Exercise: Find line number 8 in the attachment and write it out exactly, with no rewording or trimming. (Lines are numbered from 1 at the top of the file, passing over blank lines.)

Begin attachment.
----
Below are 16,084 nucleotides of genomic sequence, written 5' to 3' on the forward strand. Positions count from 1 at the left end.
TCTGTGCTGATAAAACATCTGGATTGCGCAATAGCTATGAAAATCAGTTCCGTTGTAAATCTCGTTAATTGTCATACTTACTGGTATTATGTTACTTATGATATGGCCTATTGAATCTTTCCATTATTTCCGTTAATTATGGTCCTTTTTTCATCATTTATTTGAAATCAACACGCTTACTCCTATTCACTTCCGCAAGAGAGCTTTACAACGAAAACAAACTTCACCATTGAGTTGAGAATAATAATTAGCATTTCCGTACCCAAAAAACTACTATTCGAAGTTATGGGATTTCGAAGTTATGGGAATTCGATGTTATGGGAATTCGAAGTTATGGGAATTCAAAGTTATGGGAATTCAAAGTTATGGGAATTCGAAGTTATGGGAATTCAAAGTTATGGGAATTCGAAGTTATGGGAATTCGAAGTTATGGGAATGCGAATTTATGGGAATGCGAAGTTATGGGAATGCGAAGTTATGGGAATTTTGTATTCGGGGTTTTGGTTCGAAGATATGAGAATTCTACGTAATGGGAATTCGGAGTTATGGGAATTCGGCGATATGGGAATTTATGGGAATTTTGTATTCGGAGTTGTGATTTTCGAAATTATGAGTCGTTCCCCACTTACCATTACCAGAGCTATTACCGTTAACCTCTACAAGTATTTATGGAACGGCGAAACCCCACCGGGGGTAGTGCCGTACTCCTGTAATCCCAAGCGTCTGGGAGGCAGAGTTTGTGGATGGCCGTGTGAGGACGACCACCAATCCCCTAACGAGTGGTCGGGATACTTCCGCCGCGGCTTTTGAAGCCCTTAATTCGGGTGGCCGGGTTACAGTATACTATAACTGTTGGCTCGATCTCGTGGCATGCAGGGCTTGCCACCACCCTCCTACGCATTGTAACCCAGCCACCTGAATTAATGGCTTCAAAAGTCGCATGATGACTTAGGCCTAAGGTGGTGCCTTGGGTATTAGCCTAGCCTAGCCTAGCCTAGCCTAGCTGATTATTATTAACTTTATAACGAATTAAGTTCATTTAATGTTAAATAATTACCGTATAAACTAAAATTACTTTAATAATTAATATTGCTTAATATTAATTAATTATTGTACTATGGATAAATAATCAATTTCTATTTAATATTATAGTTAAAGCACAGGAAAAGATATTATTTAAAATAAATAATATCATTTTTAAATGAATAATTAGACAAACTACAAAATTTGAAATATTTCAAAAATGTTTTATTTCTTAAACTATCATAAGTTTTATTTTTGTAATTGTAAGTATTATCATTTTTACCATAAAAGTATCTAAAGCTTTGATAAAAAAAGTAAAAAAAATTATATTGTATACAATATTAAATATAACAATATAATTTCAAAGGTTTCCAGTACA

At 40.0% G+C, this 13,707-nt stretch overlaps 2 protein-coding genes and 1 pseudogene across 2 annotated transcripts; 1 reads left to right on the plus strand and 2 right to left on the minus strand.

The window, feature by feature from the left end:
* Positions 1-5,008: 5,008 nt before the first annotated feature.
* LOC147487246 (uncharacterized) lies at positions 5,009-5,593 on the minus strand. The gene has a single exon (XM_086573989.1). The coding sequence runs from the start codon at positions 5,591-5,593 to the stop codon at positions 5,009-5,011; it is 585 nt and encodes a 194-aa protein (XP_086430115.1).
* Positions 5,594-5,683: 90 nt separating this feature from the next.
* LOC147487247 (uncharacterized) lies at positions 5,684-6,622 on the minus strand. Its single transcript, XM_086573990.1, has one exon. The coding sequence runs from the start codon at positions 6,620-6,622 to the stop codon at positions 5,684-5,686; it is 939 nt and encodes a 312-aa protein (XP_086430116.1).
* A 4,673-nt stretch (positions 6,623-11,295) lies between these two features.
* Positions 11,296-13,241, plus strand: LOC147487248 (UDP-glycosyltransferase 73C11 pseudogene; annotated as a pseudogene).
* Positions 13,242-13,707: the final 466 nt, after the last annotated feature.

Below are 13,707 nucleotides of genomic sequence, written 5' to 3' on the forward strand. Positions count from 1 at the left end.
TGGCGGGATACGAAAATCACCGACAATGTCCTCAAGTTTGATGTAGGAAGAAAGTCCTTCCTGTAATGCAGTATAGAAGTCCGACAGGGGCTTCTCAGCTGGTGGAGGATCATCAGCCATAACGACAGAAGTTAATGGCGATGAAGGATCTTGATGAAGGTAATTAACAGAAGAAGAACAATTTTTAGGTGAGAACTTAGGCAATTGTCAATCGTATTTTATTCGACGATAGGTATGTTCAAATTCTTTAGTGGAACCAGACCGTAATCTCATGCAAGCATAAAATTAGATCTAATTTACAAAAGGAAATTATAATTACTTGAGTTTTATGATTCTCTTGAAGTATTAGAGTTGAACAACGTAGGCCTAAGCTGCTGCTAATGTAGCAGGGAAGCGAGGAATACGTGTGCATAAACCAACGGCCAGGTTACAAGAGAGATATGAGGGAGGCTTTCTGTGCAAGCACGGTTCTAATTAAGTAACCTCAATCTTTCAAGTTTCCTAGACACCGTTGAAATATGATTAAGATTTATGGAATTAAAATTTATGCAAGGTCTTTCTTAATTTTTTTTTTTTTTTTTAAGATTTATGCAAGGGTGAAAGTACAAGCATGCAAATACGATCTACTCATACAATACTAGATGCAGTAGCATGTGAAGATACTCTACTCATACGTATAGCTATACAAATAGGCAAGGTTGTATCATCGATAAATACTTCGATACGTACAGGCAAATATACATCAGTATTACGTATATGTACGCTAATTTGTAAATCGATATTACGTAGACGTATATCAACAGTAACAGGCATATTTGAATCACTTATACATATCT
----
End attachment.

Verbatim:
* LOC147487247 (uncharacterized) lies at positions 5,684-6,622 on the minus strand. Its single transcript, XM_086573990.1, has one exon. The coding sequence runs from the start codon at positions 6,620-6,622 to the stop codon at positions 5,684-5,686; it is 939 nt and encodes a 312-aa protein (XP_086430116.1).